When the economy is in full gear, business is good, so the demand for 90 day money (money market funds) is high. This indicates that inventory is quickly flowing into, and out of warehouses; as fast as salesmen can get customers to sign contracts. But when the economy is doing poorly, commissioned sales personnel sit around a phone that doesn’t ring, and businesses lay off their employees. So the money market contracts as business slows, since companies don’t purchase inventory that can’t readily be sold.

Currently, the earnings for the Dow Jones are at all-time highs. But the two year, 1.3 trillion dollar collapse in the money market casts GREAT DOUBTS on the validity of the Dow’s current rise in earnings, and the Dow’s ability to sustain its current dividend payout. If the Federal government’s “regulators” were worth their salt, they’d already be investigating this divergence. But they aren’t, so be advised: the current dividend payout in the Dow Jones is vulnerable to unannounced cuts. The above chart is telling us that business is really bad in the United States. If you’ve forgotten what that portends for the Dow Jones’ valuation, go back and review my above table for yields, payouts and valuation for the Dows Jones.

The Bear’s Eye View (BEV) (red plot, right scale) earns its name in the Money Market Funds chart above! The BEV plot uses the same data from the dollar plot (blue plot, left scale) and expresses these dollars in percentages terms. Each new all-time high is reduced to a 0% (BEV Zero). All weekly values in the chart’s blue plot above that are * NOT * a new all-time high are converted into negative percentages * FROM * their last all-time high. The Bear’s Eye View plot above, compresses price data into a range of percentage spanning from 0% (new all-time high) to -100% (a total wipeout).

The money market’s BEV plot captured the severe recession of the early 1980’s, revealing a 30% contraction in the demand for short-term money that was barely noticeable on the blue dollar plot. The severity of the aftermath of Greenspan’s high-tech bubble is seen as a 21% decline in demand for 90-day money in the 2000s. However, the post credit crisis economy has produced the largest decline in demand for short-term money in the past 31 years; a 31% decline that shows no sign of abating!

This 31% contraction in demand for short-term money is also an indicator of how corrupt the political management of the economy has become. The last all-time high in Money Market Funds (Terminal Zero) occurred in January 2009, just days after President Obama was sworn in as president. Since then, quantitative easing, bailouts, direct subsidies to “green jobs”, and increases in Federal spending has sent many trillions of dollars flooding into the economies of all 50 states. I don’t know where this vast sum of money went, but the money market’s BEV Plot is telling us with certainty that these trillions in “stimulus” * DID NOTHING * for employers in the private sector. Well what else could we expect from a society where more and more power, is flowing into fewer and fewer hands, further and further away from where you and I make our living? Unions used to be local organizations funded by local union dues. But today, for the most part, the locals are controlled from their national headquarters in Washington, because these days, that’s where the money is!

One more item before I close: a look at the abnormal pattern in trading volume for the stock market since 2000. Ask yourself: what makes the stock market go up? Simple; people who were sitting on the sidelines, looking at all the EASY MONEY other people were making buying stocks, decided to come into the market too. So bull markets start with relatively few people buying stocks, but end with everyone and their grandmothers lusting after easy capital gains too. The result is an explosion in trading volume at the end of the bull market. But during bear markets, people one by one exit the market, and trading volume contracts. A good illustration of the expansion and contraction in trading volume during bull and bear markets can be seen in the NYSE’s trading volume, from 1926-42. I used a 40 week moving average to smooth the plot out.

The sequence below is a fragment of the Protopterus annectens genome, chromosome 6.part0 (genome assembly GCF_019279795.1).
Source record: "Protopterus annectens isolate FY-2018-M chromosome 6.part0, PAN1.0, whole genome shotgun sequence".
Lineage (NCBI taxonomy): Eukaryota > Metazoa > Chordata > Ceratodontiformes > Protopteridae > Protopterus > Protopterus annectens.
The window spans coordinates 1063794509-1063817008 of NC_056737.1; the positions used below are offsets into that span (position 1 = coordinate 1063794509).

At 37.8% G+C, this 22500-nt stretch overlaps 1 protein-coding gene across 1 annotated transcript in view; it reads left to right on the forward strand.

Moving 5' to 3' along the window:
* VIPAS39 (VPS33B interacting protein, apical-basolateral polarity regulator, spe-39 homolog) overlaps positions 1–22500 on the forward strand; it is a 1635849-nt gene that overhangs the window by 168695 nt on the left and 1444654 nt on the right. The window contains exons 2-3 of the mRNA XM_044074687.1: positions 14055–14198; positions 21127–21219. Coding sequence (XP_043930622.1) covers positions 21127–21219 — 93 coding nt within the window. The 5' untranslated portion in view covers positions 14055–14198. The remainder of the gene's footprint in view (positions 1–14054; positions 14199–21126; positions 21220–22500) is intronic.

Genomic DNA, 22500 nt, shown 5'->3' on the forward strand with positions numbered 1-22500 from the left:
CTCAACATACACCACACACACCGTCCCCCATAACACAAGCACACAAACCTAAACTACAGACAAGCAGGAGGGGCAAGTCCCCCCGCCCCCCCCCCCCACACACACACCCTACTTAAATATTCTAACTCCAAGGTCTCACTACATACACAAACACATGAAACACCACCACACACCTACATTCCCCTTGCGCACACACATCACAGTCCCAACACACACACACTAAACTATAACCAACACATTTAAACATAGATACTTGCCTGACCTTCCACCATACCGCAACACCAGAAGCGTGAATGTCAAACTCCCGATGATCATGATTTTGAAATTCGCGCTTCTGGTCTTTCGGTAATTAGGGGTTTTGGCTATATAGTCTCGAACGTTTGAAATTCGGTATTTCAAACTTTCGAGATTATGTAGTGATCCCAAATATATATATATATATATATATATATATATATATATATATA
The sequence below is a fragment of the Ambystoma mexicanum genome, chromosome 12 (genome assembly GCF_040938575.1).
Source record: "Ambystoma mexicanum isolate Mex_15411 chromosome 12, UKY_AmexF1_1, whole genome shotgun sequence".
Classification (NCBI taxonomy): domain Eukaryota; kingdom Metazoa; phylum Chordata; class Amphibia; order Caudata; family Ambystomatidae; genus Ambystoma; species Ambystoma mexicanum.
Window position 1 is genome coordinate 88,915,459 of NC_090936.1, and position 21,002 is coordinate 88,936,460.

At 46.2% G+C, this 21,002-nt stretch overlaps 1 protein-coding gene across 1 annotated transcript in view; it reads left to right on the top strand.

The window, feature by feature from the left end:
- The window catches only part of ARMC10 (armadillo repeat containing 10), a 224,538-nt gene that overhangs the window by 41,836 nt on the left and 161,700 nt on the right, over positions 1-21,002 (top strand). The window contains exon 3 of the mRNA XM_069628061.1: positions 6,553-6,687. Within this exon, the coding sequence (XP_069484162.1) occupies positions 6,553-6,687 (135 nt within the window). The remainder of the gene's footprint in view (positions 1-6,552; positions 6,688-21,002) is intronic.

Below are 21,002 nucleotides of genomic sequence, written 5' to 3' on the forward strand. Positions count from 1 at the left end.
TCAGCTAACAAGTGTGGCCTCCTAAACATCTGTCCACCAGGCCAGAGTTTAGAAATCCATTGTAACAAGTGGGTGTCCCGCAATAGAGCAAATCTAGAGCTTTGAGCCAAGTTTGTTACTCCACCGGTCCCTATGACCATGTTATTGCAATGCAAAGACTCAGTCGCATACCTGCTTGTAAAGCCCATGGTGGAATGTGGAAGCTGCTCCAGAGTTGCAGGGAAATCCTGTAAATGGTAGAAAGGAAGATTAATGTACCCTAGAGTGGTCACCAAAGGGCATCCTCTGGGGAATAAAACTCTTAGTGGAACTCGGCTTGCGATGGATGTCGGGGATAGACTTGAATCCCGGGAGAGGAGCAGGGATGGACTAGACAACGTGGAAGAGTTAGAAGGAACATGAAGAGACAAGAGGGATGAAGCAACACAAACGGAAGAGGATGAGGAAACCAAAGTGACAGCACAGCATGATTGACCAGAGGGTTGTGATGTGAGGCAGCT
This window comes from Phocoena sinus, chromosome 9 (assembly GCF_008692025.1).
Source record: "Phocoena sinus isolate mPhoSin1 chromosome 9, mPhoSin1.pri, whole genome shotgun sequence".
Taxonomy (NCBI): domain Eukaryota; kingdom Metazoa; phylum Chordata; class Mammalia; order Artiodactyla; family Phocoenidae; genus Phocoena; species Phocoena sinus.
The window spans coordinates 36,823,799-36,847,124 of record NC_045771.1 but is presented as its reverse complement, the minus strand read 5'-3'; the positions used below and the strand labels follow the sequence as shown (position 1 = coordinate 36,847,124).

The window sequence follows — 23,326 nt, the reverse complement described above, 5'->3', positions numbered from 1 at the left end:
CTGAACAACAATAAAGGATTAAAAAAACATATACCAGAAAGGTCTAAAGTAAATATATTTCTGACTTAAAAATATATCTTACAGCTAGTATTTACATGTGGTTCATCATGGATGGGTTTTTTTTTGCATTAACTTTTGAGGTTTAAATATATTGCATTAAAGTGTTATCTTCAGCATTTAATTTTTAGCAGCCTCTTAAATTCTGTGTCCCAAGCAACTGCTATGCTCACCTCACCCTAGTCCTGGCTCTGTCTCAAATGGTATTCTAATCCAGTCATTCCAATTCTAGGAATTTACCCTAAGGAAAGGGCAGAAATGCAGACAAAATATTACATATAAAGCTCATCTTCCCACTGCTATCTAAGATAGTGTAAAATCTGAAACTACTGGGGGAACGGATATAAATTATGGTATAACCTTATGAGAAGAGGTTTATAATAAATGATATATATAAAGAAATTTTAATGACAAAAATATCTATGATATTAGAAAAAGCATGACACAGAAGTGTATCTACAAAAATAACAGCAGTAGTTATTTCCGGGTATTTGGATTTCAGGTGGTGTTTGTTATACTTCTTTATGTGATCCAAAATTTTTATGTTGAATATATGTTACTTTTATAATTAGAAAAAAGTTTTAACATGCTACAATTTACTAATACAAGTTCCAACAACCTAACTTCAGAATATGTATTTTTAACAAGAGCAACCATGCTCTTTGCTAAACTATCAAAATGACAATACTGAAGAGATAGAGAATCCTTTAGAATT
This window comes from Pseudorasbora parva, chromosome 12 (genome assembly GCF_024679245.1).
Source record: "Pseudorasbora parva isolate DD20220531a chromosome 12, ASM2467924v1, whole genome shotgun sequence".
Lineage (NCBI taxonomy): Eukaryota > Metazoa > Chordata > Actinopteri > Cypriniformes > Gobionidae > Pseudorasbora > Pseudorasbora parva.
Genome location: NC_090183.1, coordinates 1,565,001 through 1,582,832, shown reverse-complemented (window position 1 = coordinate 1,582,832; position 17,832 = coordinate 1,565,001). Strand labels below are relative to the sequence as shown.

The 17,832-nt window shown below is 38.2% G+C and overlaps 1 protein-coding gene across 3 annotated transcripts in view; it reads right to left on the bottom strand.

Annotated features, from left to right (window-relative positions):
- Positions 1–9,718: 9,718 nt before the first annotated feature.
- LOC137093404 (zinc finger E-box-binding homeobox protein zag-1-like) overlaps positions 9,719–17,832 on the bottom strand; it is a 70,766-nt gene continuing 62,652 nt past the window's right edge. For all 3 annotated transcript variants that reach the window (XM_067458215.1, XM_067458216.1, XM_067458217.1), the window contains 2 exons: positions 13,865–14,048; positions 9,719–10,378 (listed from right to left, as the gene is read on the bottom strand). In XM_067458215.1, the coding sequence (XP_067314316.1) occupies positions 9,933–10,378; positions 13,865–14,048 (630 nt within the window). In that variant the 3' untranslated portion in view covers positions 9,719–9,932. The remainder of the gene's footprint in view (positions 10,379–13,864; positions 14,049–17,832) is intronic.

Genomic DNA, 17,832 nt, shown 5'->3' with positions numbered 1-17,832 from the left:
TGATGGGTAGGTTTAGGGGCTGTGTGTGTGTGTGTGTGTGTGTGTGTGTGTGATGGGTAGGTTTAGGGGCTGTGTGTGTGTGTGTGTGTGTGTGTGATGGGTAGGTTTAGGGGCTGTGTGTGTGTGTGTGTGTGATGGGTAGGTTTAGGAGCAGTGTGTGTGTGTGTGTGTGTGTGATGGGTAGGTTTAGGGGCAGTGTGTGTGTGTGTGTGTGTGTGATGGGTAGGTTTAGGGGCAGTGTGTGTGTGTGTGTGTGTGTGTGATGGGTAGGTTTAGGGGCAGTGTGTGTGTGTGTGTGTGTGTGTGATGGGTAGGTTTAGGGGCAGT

From 1926 to the 1929 top, NYSE trading volume’s 40 week moving average exploded by 150%, then returned to 1926 levels at the market bottom in July 1932. From July 1932 to March 1937, the Dow Jones itself gained 372% during the Great Depression. But the NYSE’s trading volume tells us that those investors who survived the July 1932, -89% bottom were wary. Trading volume collapsed in April 1936, a full year before the Dow saw its 1937 top. After the 1937 top, the Dow saw some good rallies, but the trading volume required to sustain higher prices in the Dow just wasn’t there. What Wall Street did have from 1929 to 1942 were three massive bear markets (stars in the chart below). By the bottom of the 1942 bear market, the NYSE trading volume’s 40Wk M/A had contracted by 90% from its highs of 1929. By 1942, retail investors were as rare as dinosaurs on Wall Street.

But if we are to believe what we see below, “everyone and their grandmothers” in our generation are made of sterner stuff! Not only did trading volume increase going into the January 2000 top (as expected), but trading volume EXPLODED as the Dow Jones entered a 33 month, -38% bear market from January 2000 to October 2002, and then went BALLISTIC as the Dow Jones descended into the second greatest, all-time bear market bottom in March 2009. This pattern of trading volume can only be described as surreal.

Most peculiarly, since March 2009 the Dow Jones has entered into a regular CNBC “bull market” while trading volume in the stock market collapsed. Since March 2009, the fewer shares that trade on the NYSE, the higher the Dow Jones goes. It’s a scene from: Wall Street, the Theatre-of-the-Absurd!

As far as the stock market goes; I subscribe to the old fashioned idea of keeping out of it until the bear market is over! All things considered, waiting until the Dow is yielding 8% with a 50% cut in dividend payouts before you go back into the stock market is probably the best investment tip you’ll get in 2011.

So, we all have a lot of time on our hands until it’s time to start getting bullish again on stocks. So maybe you’ll have the time to read the following recent articles from Casey Research,and othershave shown that a return of over 1 million percent could have been achieved with just one single trade per decade, by identifying and riding the long term trends, * WITHOUT * using any leverage or derivatives, just 5 simple trades to turn $1000 into more than $10 million over a 40 year period. Notice that real estate was not the winning investment during any of the last four decades. The challenge we face now is to use our historical insight to determine where the safe place will be to perpetuate wealth over the coming, turbulent decade. Me, I’m thinking of physical gold and silver.

Mark J. Lundeen
01 July 2011